An Iranian asylum seeker who smuggled 1.8 kilograms of opium into Melbourne through the mail claimed the package was for personal use.
Behrus Miri Kalaniki had a one gram-a-day addiction, which meant the almost $1 million package would have taken him up to five years to get through.
He pleaded guilty to attempting to posses the drug, and had his bridging visa cancelled when he was charged in October last year.
County Court Judge Carolyn Douglas described Kalaniki's plan to smuggle the drug into Australia in rubber rolls hidden inside car parts as "sophisticated".
But Judge Douglas found it difficult to believe Kalanaki's claims that he planned to use the entire package for personal use.
"Opium loses its form over time, so that amount wouldn't last 900 days - even if you were to share it. And as a regular user you would know that," the judge said on Thursday.
She did accept his one gram-a-day addiction led to his poor decisions.
The judge said the Werribee resident, supported by his wife in court, began smoking opium in Iran before he illegally arrived in Australia by boat from Indonesia.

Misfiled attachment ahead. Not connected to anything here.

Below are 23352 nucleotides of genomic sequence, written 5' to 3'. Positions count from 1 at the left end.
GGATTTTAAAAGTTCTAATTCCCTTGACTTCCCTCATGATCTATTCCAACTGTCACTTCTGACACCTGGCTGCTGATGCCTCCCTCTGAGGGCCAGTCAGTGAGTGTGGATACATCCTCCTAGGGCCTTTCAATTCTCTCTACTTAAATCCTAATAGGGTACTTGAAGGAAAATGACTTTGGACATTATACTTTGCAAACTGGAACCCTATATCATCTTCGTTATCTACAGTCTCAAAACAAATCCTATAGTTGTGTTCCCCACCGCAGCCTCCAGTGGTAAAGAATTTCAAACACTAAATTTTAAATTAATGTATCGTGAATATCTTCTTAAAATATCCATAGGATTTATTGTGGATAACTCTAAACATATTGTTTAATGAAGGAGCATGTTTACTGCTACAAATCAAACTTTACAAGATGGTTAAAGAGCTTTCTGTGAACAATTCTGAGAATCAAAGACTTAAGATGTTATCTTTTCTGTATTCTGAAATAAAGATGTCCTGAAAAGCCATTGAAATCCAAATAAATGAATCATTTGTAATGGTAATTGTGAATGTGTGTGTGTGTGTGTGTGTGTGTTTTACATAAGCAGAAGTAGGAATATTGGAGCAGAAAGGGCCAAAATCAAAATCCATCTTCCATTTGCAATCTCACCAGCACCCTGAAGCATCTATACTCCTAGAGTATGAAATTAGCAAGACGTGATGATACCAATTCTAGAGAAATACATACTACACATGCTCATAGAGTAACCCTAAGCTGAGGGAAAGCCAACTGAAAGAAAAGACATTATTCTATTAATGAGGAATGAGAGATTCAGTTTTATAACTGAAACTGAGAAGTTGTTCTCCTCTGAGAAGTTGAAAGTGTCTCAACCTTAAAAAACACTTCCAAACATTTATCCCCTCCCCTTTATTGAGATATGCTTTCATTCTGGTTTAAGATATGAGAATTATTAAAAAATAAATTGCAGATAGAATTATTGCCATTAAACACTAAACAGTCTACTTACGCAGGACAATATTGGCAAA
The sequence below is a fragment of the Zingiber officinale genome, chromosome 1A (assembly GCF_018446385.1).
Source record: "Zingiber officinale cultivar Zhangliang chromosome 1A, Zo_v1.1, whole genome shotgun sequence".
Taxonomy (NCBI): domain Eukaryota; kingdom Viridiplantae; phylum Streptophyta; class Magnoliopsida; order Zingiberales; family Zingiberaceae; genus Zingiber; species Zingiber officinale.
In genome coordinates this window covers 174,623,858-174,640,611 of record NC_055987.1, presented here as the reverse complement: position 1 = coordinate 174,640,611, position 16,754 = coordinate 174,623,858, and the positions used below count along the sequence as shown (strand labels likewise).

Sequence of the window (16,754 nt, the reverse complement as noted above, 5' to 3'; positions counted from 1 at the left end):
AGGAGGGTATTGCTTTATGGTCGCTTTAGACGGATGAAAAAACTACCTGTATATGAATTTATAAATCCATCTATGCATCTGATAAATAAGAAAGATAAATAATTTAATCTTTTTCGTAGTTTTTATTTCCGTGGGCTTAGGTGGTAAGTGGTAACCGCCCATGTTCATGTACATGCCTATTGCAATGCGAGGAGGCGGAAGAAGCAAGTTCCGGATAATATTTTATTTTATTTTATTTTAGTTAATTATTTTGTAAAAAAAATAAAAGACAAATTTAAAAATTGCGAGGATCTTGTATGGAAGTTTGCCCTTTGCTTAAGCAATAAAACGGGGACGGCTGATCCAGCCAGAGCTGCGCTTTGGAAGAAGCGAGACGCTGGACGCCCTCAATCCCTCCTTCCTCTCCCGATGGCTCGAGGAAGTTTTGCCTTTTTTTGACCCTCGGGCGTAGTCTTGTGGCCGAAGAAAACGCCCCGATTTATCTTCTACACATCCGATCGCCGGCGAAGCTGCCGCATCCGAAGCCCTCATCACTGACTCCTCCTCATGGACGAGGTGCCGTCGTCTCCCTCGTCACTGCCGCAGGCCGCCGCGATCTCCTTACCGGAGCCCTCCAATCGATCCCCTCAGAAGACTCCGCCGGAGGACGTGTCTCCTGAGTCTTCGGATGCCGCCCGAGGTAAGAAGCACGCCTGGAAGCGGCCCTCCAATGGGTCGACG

Kalaniki sought refuge in Australia because he feared persecution in Iran for his family's links to the Kurdish Democratic Party.
He started using the drug again because he was "feeling bored and frustrated" at being unable to work - a condition of his bridging visa.
Kalaniki was sentenced to 10 months in jail with no parole period - less than the 373 days he has already spent in pre-sentence custody.
Despite already serving his sentence, Kalaniki won't walk free, with both the judge and his lawyer conceding he will be released into the custody of immigration officials.
His defence counsel Colin Ham said his client would go "straight to (detention centres in) Maribyrnong or Nauru".